For some speakers, no matter how casual or off-the-cuff they seem on stage, there really is just the speech, or a couple of them over time. This type of speaker, who can be very professional and good at their craft, writes speeches as complete wholes, with every word and pause carefully measured. Once they feel the speech “works”, they will start performing it, over and over again, changing little if anything over time. Sure, they will enter a few words here and there, but in more than a few cases this might be as little as changing the opening phrase. For this kind of speaker, rehearsal is of course as important as it would be for an actor, for both read from scripts, if memorized ones.

But you don’t have to be this kind of speaker.

Nor do you need to rehearse like this kind of speaker, for it isn’t the only way to work. I, for instance, never do the same speech twice. Sure, I may reuse my deck, and we all reuse certain stories, certain points. I have spoken from almost the exact set of slides a few times, specifically when the client has asked me to deliver the same speech twice. In those cases, I’ve given a close approximation of the same speech, but far from an identical one — since I don’t write my speeches down I’m just not able to. Even when I try to stick to a script, there are too many opportunities for asides, improvisation, and audience interaction that I end up taking. Which, by the by, makes the speech better.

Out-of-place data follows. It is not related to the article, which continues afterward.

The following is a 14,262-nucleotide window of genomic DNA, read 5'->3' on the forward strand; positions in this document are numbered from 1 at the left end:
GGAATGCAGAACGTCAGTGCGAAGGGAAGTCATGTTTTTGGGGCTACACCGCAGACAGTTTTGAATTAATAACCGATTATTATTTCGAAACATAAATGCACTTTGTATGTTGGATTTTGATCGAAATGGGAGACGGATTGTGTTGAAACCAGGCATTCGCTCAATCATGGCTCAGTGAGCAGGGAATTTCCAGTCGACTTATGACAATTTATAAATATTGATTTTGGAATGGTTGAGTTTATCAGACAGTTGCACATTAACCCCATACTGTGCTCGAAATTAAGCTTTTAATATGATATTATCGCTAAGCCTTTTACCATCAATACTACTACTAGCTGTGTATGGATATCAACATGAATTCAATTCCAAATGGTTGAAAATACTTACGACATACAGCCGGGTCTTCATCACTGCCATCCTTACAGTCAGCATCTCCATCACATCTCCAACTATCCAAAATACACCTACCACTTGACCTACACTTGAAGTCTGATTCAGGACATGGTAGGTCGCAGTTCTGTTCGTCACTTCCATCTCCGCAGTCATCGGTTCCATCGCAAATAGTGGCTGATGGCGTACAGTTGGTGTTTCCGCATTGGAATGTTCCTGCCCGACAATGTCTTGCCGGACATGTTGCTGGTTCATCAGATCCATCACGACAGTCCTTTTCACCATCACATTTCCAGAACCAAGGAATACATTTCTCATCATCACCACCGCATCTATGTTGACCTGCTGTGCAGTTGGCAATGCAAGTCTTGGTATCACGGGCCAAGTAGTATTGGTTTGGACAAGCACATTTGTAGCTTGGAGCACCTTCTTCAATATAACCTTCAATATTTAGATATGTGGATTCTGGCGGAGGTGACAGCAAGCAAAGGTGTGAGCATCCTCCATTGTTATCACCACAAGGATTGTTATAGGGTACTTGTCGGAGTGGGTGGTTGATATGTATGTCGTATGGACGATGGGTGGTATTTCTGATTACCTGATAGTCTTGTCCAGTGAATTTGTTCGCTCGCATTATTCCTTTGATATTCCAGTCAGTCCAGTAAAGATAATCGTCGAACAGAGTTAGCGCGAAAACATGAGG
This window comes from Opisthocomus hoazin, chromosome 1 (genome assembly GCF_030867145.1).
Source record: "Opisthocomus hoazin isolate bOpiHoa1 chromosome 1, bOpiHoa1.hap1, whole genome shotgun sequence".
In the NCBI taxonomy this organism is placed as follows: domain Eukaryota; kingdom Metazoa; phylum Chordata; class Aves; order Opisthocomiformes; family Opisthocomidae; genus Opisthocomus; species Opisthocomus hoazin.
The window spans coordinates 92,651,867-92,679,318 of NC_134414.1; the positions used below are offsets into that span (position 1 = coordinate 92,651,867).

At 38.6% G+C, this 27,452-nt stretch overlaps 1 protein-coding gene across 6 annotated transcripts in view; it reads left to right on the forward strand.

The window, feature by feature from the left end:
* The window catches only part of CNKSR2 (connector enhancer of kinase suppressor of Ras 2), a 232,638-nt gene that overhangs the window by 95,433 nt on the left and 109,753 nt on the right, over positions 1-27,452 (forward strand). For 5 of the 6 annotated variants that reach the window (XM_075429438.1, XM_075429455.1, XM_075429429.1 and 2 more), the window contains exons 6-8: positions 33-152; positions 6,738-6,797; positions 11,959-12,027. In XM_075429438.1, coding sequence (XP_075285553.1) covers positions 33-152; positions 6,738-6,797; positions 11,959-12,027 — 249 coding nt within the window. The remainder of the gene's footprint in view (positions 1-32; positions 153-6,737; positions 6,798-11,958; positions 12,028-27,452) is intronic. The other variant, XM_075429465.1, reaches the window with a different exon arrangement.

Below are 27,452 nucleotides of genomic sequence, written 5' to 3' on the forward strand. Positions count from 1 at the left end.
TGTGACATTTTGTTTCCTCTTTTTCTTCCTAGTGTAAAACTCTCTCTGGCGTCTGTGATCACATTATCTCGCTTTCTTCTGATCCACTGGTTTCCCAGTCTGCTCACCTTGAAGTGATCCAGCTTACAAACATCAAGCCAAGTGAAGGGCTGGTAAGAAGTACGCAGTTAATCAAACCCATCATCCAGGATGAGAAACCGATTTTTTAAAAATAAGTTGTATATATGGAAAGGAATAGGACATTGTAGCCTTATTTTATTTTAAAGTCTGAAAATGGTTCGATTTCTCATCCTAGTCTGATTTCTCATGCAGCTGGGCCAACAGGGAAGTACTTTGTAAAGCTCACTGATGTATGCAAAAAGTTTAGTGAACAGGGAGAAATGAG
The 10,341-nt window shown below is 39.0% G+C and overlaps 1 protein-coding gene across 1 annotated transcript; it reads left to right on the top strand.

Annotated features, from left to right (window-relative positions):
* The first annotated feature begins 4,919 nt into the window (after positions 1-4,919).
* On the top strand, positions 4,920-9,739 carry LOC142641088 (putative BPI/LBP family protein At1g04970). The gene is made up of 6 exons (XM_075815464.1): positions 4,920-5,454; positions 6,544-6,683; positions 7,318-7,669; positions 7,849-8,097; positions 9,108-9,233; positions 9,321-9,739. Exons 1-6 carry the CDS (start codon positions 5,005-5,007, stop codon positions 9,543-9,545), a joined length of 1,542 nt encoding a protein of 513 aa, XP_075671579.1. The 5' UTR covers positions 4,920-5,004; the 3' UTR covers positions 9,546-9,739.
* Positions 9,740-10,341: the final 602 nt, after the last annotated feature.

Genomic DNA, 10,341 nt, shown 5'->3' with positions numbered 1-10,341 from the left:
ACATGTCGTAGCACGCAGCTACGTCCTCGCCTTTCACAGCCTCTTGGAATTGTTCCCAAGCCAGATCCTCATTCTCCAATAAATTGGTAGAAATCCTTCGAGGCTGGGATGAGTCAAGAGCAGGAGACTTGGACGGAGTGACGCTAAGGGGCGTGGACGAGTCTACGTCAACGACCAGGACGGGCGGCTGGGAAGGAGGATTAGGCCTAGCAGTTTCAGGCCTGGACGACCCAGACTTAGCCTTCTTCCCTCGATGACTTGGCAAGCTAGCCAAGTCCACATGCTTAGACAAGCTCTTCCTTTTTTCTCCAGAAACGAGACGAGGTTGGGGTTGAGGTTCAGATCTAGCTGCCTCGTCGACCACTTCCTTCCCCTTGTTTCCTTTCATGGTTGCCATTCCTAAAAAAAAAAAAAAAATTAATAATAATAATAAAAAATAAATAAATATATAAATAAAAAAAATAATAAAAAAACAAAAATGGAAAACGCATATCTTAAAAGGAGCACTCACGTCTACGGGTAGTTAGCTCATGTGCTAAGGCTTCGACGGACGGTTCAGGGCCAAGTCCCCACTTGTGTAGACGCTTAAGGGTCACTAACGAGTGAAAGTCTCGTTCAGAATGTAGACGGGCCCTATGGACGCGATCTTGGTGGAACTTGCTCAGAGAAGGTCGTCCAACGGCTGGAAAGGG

Now, many from the tinned talked brigade might interject here, and angrily insist “But we do that too!”. And sure, the best ones totally do (although I’ve seen some dismal cases where the opposite holds). In doing so, however, they also disprove the primacy of rehearsals.

So that there is no misunderstanding in the matter: I’m not against people rehearsing their speeches. I’m against over-rehearsing them, particularly when you’re starting out. When I say I’ve never rehearsed a speech, that only means I haven’t ever tried to memorize the entire thing, nor have I done dry runs with an entire speech. Still, I do rehearse, in a fashion. When I’m giving a keynote, I may well go over my starting lines in the shower, and think through a number of set-pieces in my mind just before I go on stage. I’m constantly doing test runs of material, sometimes in front of a partner, sometimes in front of students, sometimes in front of live audiences. Any good professional hones their craft.